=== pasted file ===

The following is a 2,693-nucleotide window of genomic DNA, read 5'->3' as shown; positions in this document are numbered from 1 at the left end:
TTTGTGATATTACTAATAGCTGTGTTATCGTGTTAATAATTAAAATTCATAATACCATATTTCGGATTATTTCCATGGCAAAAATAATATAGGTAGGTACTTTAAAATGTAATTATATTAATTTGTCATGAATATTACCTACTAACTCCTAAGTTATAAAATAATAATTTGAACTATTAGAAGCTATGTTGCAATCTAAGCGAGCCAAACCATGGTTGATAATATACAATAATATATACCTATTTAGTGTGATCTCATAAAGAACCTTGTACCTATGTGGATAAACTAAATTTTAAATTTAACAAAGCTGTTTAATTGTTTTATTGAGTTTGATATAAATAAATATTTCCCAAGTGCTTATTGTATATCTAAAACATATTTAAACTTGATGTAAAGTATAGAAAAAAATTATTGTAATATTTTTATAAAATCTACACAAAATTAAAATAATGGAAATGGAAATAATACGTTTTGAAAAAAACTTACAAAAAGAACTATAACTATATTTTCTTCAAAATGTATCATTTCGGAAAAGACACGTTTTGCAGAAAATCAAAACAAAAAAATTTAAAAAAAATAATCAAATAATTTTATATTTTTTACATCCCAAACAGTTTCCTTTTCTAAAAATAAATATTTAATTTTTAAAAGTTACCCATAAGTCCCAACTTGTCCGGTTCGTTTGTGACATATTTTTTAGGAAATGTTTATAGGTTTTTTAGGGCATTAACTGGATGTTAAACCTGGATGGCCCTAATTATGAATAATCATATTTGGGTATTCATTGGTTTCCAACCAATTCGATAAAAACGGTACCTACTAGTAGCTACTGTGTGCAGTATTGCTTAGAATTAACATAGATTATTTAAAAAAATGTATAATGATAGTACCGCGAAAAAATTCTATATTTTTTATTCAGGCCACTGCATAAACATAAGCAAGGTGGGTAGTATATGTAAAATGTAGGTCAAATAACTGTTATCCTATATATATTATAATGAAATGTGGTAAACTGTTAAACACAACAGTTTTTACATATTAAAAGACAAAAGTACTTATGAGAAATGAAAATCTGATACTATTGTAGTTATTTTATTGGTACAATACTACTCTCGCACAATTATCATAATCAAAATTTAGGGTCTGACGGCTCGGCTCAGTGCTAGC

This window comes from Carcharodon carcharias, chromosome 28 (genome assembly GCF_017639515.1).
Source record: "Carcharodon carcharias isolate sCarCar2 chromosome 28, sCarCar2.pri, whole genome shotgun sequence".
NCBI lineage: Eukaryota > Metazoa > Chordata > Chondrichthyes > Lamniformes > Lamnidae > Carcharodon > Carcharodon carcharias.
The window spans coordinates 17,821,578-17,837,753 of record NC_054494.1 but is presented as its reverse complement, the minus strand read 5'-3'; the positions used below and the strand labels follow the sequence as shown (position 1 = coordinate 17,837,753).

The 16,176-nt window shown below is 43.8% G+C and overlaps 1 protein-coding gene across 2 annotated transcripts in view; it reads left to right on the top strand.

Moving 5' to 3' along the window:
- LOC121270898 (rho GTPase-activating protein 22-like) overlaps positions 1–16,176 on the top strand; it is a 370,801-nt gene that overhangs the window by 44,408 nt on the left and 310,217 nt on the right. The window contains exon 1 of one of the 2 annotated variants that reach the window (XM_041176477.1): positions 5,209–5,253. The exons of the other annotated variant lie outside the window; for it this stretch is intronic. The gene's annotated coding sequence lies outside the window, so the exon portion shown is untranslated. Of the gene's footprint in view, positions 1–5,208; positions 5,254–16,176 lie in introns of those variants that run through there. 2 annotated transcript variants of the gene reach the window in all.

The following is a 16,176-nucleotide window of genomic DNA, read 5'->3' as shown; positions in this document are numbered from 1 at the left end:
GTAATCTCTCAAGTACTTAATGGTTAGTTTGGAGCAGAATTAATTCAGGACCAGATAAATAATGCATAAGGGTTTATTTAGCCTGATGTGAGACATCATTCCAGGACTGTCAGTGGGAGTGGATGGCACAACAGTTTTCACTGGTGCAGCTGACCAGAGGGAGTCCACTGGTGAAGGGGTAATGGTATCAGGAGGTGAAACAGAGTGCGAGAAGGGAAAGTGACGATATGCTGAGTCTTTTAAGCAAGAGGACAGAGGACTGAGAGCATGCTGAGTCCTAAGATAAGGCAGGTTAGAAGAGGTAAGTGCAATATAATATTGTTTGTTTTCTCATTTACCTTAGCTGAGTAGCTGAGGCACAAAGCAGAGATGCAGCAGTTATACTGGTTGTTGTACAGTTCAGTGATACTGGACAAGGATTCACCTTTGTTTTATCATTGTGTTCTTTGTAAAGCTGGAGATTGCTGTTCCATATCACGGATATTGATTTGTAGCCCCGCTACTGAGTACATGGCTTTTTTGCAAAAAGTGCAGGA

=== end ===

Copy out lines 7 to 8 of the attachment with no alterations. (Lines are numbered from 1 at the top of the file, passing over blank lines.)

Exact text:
The 16,176-nt window shown below is 43.8% G+C and overlaps 1 protein-coding gene across 2 annotated transcripts in view; it reads left to right on the top strand.

Moving 5' to 3' along the window: